Figure 2
figure 2

Cost-effectiveness acceptability curves for A) all 4 included hospitals and B) hospitals A & D only.

Descriptive analyses

The RAC-E results provide an indication of the consequences of variation in clinical practice. The next stage is to investigate areas of variation and potential causes of the estimated differences in RAC-E. The following paragraphs describe some preliminary analyses of the available process data relating to the eligible patient cohort.

Table 3 presents available data on length of stay, and the use of rehabilitation services. The observed lower costs at hospital D may be mainly explained by the reduced LoS across all levels of stroke severity, though particularly for patients with catastrophic CC, for whom mean LoS is at least 10 days shorter at hospital D than at any other hospital. More patients at hospital D received sub-acute rehabilitation in each of the stroke categories, though the inter hospital differences were not statistically significant. With respect to LoS for sub-acute rehabilitation, it is noticeable that patients going onto rehabilitation from Hospitals B and C had significantly longer lengths of stay than patients at Hospitals A and D.

Table 3 Characteristics of stroke patients who did and did not have rehabilitation by stroke severity

Table 4 presents disaggregated details of the available costing data. The cost differences correlate with the observed differences in LoS, with hospital D having the lowest costs in each category. Comparing the most cost-effective hospital A, with the dominated hospitals B and C, hospital A has consistently higher allied health costs, and lower imaging, pathology, and pharmacy costs. This may be indicative of alternative foci with respect to the management of acute stroke patients.

Table 4 Breakdown of Stroke costs by DRG for each hospital


The results from this study indicate variation in risk adjusted lifetime costs and outcomes associated with acute stroke services at the four largest metropolitan hospitals in South Australia. The mean results imply that if patients currently treated at hospital D were to be treated at hospital A, we could gain life years at a cost of $15,632 per additional life year. If this is considered to be a cost-effective use of resources, the care pathways should be investigated with a view to disseminating practice at hospital A to the other hospitals.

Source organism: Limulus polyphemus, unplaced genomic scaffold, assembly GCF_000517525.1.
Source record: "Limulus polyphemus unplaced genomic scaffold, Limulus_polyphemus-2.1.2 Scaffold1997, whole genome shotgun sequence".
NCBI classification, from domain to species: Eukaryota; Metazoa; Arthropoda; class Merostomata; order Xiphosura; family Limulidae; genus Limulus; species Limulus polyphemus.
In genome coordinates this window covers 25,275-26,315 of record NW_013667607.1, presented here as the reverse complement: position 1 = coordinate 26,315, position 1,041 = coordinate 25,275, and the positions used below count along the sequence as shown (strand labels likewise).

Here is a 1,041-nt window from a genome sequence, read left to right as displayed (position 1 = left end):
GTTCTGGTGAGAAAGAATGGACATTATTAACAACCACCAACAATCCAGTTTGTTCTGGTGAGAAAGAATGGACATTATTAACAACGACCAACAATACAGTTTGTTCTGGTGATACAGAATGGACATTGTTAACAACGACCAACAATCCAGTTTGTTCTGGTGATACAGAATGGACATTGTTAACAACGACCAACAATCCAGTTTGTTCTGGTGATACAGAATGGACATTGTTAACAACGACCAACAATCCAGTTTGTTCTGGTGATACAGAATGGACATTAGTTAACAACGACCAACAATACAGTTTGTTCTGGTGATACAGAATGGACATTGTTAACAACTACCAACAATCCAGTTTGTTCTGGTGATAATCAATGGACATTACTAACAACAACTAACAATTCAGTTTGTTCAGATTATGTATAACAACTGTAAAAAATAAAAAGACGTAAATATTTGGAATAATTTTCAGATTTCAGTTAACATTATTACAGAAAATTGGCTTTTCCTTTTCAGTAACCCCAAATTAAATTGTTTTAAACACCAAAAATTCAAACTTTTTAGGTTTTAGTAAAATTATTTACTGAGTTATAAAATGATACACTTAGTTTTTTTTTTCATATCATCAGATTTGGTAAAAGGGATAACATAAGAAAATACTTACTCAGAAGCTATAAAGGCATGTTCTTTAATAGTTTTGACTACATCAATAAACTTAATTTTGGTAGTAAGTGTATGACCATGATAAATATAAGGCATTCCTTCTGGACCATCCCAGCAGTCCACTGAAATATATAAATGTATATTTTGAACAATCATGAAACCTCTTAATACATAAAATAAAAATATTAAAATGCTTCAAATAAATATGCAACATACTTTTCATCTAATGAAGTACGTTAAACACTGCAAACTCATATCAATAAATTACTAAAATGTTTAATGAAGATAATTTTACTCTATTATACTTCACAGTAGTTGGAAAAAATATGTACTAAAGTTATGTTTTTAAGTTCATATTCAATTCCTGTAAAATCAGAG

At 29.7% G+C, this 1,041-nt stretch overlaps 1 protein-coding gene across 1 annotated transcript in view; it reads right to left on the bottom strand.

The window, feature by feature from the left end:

The risk adjustment process was important as the unadjusted analysis showed hospital D to dominate all three other hospitals (i.e. to cost less and gain more), mainly due to the younger age of the patient cohort attending that hospital. Hospital D also had a catchment area that includes lower socioeconomic areas than the other hospitals, which was captured as an area level variable in the risk adjustment process. The use of area level socioeconomic data generally reduces the differences between the groups at the ends of the advantaged-disadvantaged spectrum [12], but as we are comparing mean values across multiple areas, the aggregated nature of the socioeconomic data is unlikely to have a significant effect on the RAC-E analysis. This is convenient as individual level socioeconomic variables are difficult to specify via routinely collected data sources.

We propose that RAC-E analyses be undertaken to identify areas of clinical practice in which there are important differences in costs and outcomes at alternative institutions. Where important differences are identified, a second stage comparative analysis of process may be undertaken to identify components of the applied clinical practice processes that may be contributing to the estimated differences in costs and outcomes.

This paper has identified important differences in costs and outcomes across the four hospitals, but only preliminary data relating to the applied clinical practice processes are currently available. Interestingly, of the three hospitals, only hospital D did not have a specialized stroke unit. The other main difference was between the services provided at Hospitals A, B, and C, which indicated greater use of allied health at the more effective Hospital A, with larger imaging, pathology, and pharmacy costs at the less effective Hospitals B and C.

More detailed data are available from routine data systems other than those accessed to inform the presented RAC-E analysis. These data will inform more detailed analyses of clinical practice in the future, including aspects such as the use of specific technologies, such as tissue plasminogen activator (tPA) and magnetic resonance imaging (MRI), as well as data describing the timing of key events along the process, such as time to tPA, or time to inpatient admission.

A previous observational cohort study, comparing costs and survival of stroke patients across Europe, also noted that spending more on stroke services did not necessarily improve outcomes [13], which is the case here for Hospitals B and C. Grieve et al. [13] also identified differences in process, finding that the type of staff input varied across centres: nursing input at a stroke unit in Florence was provided entirely by fully qualified nurses, whereas at a stroke unit in London, 40% of the nurses had only received a basic level of training.